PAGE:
Trump Again Attacks McCain, Months After His Death, for Role in Russia Probe
U.S. President Donald Trump is firing new broadsides at the late-Sen. John McCain, nearly seven months after the one-time prisoner of war in Vietnam died from brain cancer.
In a trio of Twitter comments on Saturday and Sunday, Trump contended the Republican lawmaker helped instigate special counsel Robert Mueller's long-running investigation of links between Trump's 2016 election campaign and Russia, and complained again, as he has in the past, about McCain's 2017 vote that doomed Trump's attempted overhaul of national health care policies.
Trump's comments drew a pair of rebukes from McCain's daughter Meghan McCain and some lawmakers.
After the first attack on her late father, she said, "No one will ever love you the way they loved my father…. I wish I had been given more Saturday's with him. Maybe spend yours with your family instead of on twitter obsessing over mine?"
When Trump launched another attack Sunday, McCain's daughter said, "My father lives rent free in your head," in a tweet that later appeared to have been deleted.
One of McCain's closest friends in the U.S. Senate, Republican Lindsey Graham, a Trump ally, said, "As to @SenJohnMcCain and his devotion to his country: He stepped forward to risk his life for his country, served honorably under difficult circumstances, and was one of the most consequential senators in the history of the body. Nothing about his service will ever be changed or diminished."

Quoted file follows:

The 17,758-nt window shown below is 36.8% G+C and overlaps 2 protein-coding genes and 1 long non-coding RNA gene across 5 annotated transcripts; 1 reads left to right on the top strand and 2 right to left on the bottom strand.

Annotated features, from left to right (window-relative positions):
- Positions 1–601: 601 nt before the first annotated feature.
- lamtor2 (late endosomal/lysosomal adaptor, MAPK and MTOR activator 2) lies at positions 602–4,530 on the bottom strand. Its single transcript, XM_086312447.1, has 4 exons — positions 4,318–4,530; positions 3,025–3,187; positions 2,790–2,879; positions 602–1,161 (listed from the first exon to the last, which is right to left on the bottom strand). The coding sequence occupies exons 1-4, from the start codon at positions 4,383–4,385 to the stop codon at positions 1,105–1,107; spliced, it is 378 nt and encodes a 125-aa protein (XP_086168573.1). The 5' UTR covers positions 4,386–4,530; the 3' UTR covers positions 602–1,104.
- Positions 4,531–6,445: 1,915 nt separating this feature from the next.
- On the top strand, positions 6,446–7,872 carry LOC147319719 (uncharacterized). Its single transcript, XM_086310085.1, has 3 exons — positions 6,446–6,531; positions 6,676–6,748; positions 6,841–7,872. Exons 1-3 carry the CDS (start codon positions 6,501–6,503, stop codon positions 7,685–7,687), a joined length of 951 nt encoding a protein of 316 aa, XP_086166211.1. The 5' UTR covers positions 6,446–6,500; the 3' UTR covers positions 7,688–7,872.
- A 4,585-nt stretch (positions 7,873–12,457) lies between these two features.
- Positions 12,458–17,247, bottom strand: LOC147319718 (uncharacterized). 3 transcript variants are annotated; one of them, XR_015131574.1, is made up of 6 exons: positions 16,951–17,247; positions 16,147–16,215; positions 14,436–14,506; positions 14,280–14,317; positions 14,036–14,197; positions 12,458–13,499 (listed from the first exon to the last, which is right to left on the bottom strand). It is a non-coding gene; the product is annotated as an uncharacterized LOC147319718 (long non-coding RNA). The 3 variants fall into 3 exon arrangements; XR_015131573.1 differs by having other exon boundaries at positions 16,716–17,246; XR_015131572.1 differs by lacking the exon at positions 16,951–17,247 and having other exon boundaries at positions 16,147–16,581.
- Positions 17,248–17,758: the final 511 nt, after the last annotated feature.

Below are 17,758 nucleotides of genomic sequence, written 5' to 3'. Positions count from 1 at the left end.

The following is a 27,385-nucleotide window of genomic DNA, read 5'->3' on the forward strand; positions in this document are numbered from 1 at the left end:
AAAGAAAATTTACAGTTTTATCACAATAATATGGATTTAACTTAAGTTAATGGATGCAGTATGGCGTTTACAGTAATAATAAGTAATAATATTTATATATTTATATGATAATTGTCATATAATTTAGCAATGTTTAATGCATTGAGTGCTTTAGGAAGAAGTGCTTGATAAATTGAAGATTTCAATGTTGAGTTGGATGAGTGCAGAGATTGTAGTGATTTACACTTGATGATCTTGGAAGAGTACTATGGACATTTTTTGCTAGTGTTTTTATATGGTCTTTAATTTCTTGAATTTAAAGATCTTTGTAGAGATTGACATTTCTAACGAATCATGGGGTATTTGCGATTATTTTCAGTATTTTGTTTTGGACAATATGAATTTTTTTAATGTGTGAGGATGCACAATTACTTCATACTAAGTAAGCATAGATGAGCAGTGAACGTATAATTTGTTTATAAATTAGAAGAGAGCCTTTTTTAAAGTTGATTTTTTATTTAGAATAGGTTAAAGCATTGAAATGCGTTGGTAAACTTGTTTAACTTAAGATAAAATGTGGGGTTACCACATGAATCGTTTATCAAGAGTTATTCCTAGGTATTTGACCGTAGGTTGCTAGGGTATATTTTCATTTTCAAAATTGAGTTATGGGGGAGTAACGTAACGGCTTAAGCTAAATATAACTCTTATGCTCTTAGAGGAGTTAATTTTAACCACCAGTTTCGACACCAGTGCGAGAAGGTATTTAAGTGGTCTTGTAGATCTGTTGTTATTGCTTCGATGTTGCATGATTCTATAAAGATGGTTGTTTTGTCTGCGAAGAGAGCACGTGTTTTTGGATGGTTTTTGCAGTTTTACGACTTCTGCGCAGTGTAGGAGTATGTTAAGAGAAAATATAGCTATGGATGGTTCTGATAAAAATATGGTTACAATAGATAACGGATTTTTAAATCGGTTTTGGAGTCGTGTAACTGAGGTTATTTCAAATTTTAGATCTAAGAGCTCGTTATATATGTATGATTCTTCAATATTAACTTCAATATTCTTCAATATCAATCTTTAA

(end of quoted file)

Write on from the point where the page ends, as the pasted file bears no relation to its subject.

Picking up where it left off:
Democratic Sen. Chris Coons told ABC News, "I've long thought that his personal and direct attacks on Senator McCain was one of the most detestable things about President Trump's conduct as a candidate," calling on Trump to apologize for his most recent remarks.
Trump quoted former independent counsel Kenneth Starr, who investigated former President Bill Clinton two decades ago, as saying on the Fox News network that the fact that a McCain ally shared a dossier with the media that linked Trump to Russia was "unfortunately a very dark stain against John McCain."
On Sunday, Trump claimed McCain was "last in his class" at the U.S. Naval Academy and that he had sent the dossier to the media "hoping to have it printed BEFORE the Election" on Nov. 8, 2016. "He & the Dems, working together, failed (as usual). Even the Fake News refused this garbage!"
Trump's claims were wrong on three counts: McCain was fifth from last in his class of 1958. The senator did not learn of the dossier until 10 days after Trump had won the election and there is no evidence that McCain passed the dossier on to the media although a McCain aide said he did. McCain turned the file over to the Federal Bureau of Investigation.
Mueller's investigation has resulted in guilty pleas and convictions of five key Trump aides and the indictment of a sixth.
Mueller, in US Court Filing, Says Multiple Probes Continue
Trump has long labeled the Mueller investigation as a "witch hunt" and rejected any suggestions that his campaign colluded with Russia to help him win or that, as president, he obstructed justice by trying to thwart the investigation.
The president has long shown his disdain for McCain, a fighter pilot before becoming a politician, who spent more than five years as a prisoner of war in North Vietnam in the 1960s after being shot down over Hanoi.
Trump, during the early months of his presidential campaign in 2015, disparaged McCain's status as a POW, saying, "He's not a war hero. He's a war hero because he was captured. I like people that weren't captured."